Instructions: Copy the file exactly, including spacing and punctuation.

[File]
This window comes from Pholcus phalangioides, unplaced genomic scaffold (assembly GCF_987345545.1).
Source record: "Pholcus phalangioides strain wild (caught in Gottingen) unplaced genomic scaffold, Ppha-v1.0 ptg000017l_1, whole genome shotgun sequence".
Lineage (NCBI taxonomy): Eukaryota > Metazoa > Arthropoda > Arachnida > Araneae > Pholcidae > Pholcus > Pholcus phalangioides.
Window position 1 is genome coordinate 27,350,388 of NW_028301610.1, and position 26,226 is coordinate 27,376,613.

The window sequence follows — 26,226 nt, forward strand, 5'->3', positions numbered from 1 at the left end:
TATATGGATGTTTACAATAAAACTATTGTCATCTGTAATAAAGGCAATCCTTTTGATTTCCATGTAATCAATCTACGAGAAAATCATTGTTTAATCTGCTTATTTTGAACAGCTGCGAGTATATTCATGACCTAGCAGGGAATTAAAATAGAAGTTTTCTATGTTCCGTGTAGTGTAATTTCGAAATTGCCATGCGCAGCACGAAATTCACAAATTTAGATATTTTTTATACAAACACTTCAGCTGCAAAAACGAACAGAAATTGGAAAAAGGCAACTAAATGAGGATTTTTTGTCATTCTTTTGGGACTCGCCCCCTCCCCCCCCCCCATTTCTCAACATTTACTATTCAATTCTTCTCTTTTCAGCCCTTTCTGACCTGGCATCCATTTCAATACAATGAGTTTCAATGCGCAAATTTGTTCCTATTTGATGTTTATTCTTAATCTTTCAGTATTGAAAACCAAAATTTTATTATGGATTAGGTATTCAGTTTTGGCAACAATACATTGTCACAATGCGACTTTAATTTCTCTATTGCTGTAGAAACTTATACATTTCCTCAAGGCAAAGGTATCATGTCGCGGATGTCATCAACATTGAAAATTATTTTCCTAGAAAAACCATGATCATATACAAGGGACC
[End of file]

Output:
This window comes from Pholcus phalangioides, unplaced genomic scaffold (assembly GCF_987345545.1).
Source record: "Pholcus phalangioides strain wild (caught in Gottingen) unplaced genomic scaffold, Ppha-v1.0 ptg000017l_1, whole genome shotgun sequence".
Lineage (NCBI taxonomy): Eukaryota > Metazoa > Arthropoda > Arachnida > Araneae > Pholcidae > Pholcus > Pholcus phalangioides.
Window position 1 is genome coordinate 27,350,388 of NW_028301610.1, and position 26,226 is coordinate 27,376,613.

The window sequence follows — 26,226 nt, forward strand, 5'->3', positions numbered from 1 at the left end:
TATATGGATGTTTACAATAAAACTATTGTCATCTGTAATAAAGGCAATCCTTTTGATTTCCATGTAATCAATCTACGAGAAAATCATTGTTTAATCTGCTTATTTTGAACAGCTGCGAGTATATTCATGACCTAGCAGGGAATTAAAATAGAAGTTTTCTATGTTCCGTGTAGTGTAATTTCGAAATTGCCATGCGCAGCACGAAATTCACAAATTTAGATATTTTTTATACAAACACTTCAGCTGCAAAAACGAACAGAAATTGGAAAAAGGCAACTAAATGAGGATTTTTTGTCATTCTTTTGGGACTCGCCCCCTCCCCCCCCCCCATTTCTCAACATTTACTATTCAATTCTTCTCTTTTCAGCCCTTTCTGACCTGGCATCCATTTCAATACAATGAGTTTCAATGCGCAAATTTGTTCCTATTTGATGTTTATTCTTAATCTTTCAGTATTGAAAACCAAAATTTTATTATGGATTAGGTATTCAGTTTTGGCAACAATACATTGTCACAATGCGACTTTAATTTCTCTATTGCTGTAGAAACTTATACATTTCCTCAAGGCAAAGGTATCATGTCGCGGATGTCATCAACATTGAAAATTATTTTCCTAGAAAAACCATGATCATATACAAGGGACC